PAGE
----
Tomato Tasting: ‘Black Sea Man’

Tomato 'Black Sea Man'

Tomato ‘Black Sea Man’

Ah, ‘Black Sea Man’. Be still my beating heart. I don’t quite remember where my original seed was sourced from a few years ago and how I first came upon this tomato. If I had to guess, I’d probably say Gayla originally sent me some seeds, but I can’t be positive. However, ever since I received these seeds, this tomato has been one of the standards in my garden.

The stories behind this tomato are varied. It’s possibly the same as ‘Chernomor’ which literally translates “Black Sea Man” from Russian. This tomato may or may not be an heirloom, but it most decidedly is Russian, and it is delicious. See? I tell you, those Russians know about tomatoes. I don’t know what they do over there to them, but it’s magic. I’ve never met a Russian tomato I didn’t like.

Growth Notes

Aug 11 - Tomato 'Black Sea Man' I’ve grown this tomato faithfully in two different climates – the easy going temperate climate on the coast, and the markedly harsher, hotter, more volatile climate in the Kootenays. In both locations, it’s always done extremely well, this is a very adaptable tomato. Coupled with the fact it’s an early variety in my mind says it’d probably do well anywhere. I’ve heard of it grown everywhere from cool short climates to extremely hot balconies. In the ground or in pots, it will thrive (and that’s speaking from experience). For a determinate, it gives a lot, but asks very little. I must admit, 2009 was the best year I’ve ever had with my determinates, which sounds strange because a good portion of my indeterminates didn’t do well. Not sure what that was about. Either way, since 2006, this has been a faithful and giving tomato in my garden. In 2009 I got 5.5lbs/plant. Considering what a hard year that is, that ain’t not bad. This is not one of the tomatoes that absolutely will not crack, but if it does it’s usually only under the most extreme circumstances – like after a torrential downpour after a period of water rationing. Even then, you only get the smallest of cracks near the top of the fruit (as pictured in the first photo). The first two or three fruit of the plant are usually about 340g to 450g (12-16oz), but then the subsequent fruit is more in the 250g range (about 10oz). ‘Black Sea Man’ requires heavy staking as the fruit produce, otherwise the whole plant will flop right over and break under the fruit’s weight. This tomato usually takes about 65 days to reach maturity.

The Look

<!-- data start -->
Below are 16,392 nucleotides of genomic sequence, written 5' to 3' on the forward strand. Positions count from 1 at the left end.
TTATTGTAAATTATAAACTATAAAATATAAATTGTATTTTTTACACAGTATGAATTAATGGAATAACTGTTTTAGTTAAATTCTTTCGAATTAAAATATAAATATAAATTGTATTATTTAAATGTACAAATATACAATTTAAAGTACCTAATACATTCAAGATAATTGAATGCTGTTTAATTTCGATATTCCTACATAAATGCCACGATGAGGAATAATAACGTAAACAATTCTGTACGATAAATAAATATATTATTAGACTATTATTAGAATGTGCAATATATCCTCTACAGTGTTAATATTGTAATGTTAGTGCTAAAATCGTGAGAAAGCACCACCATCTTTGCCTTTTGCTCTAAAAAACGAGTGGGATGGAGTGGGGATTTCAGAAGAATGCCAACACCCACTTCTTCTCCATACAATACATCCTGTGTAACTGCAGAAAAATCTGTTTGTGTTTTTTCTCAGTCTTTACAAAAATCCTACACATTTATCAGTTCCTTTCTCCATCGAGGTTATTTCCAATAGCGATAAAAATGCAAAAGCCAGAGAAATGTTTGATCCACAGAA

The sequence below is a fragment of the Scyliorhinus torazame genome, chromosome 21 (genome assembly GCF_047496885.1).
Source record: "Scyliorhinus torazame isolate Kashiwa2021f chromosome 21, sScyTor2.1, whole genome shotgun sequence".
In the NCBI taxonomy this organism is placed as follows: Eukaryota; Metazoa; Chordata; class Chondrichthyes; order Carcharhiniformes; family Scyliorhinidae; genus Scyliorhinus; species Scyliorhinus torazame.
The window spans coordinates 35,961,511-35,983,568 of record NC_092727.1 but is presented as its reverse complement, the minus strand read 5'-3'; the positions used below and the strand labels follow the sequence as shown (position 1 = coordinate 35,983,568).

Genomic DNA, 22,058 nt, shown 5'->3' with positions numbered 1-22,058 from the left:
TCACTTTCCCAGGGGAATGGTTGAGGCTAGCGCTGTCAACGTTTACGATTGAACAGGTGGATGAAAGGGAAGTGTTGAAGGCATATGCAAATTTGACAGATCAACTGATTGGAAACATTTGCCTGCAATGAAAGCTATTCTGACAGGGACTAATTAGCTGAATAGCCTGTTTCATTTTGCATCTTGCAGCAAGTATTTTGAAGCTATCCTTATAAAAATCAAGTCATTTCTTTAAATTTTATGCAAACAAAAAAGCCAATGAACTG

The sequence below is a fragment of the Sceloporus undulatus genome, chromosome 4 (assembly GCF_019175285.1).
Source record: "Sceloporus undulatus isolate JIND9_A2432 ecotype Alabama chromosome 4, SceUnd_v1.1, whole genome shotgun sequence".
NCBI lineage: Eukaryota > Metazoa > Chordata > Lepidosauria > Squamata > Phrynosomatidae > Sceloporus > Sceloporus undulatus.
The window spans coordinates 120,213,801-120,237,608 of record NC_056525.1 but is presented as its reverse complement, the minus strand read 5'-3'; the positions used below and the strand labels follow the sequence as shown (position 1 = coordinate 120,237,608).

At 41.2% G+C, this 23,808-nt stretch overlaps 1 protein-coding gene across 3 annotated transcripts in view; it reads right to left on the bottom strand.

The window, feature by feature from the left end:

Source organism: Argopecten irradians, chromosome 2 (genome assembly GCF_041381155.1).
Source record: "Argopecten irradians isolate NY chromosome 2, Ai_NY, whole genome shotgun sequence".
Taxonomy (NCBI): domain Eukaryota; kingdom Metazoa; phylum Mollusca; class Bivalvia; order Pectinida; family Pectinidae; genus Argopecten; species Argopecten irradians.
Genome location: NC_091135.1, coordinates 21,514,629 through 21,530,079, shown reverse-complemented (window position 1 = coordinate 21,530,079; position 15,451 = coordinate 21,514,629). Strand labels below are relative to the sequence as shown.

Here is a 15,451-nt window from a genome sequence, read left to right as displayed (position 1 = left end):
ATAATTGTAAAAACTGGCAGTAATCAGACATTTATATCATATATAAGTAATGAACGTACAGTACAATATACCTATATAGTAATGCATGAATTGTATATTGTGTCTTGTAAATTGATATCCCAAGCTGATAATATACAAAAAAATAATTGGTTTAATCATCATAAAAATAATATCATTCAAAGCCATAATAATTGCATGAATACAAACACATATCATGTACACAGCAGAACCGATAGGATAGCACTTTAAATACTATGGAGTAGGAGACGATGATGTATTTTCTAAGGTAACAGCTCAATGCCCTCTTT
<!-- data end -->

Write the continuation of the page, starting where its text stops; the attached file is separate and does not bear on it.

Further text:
I love this tomato for all its green shoulder, misshapenness. The first few fruit are usually a pretty uniform beefsteak shape, but then whatever reason, the remaining fruit are usually a bit more misshapened – most likely due to the fact that they’re all just growing up against one another. A black tomato, the fruit will get darker the more sunlight it has. If you don’t like green shoulders, steer clear of this one, as the fruit will always have green shoulders. I personally am a fan of the green shoulders, so there you have it. Inside it’s your typical beefsteak, medium sized cavities, average amount of juiciness. Nice meat, and not the juiciest tomato ever, but still with a good amount of it.

The Taste

There’s a reason why I grow this tomato every single year, and not only because of the ease with which it grows in different situations. I have noticed however that with more sun, and deeper colour, the flavour is definitely more rich. I like to use this one as a slicer for sandwiches, or cutting it into chunks and throwing it into a salad. Eating fresh off the vine with just a little salt is always delicious as well. Since it’s a nice meaty tomato, I’ve successfully used it in sauces as well to add a lovely rich taste. It’s a great all purpose tomato, I haven’t found a use that it isn’t good for (yes, I’ve even canned them with success!).

The Verdict

Well, the verdict was obviously made back at the end of 2006 after I grew this tomato for the first time – it’s been a staple in my garden ever since. I love the varieties that I know will do well in pots with a bit of mistreatment (I’m definitely not as consistent with container watering as I am with the plants in the ground), and this one can tolerate just about everything. The great thing with it being a determinate, you can let it grow for the rest of the season as an ornamental (I love the look of tomato plants), or you can rip it out and plant some leafy greens in its place when the plant is finished fruiting. Will I grow again? Most definitely, and I recommend this black tomato for anybody who’s growing in containers, cool climates, or rough hot climates. It’s adaptability is amazing.

Originally posted @ in December, 2009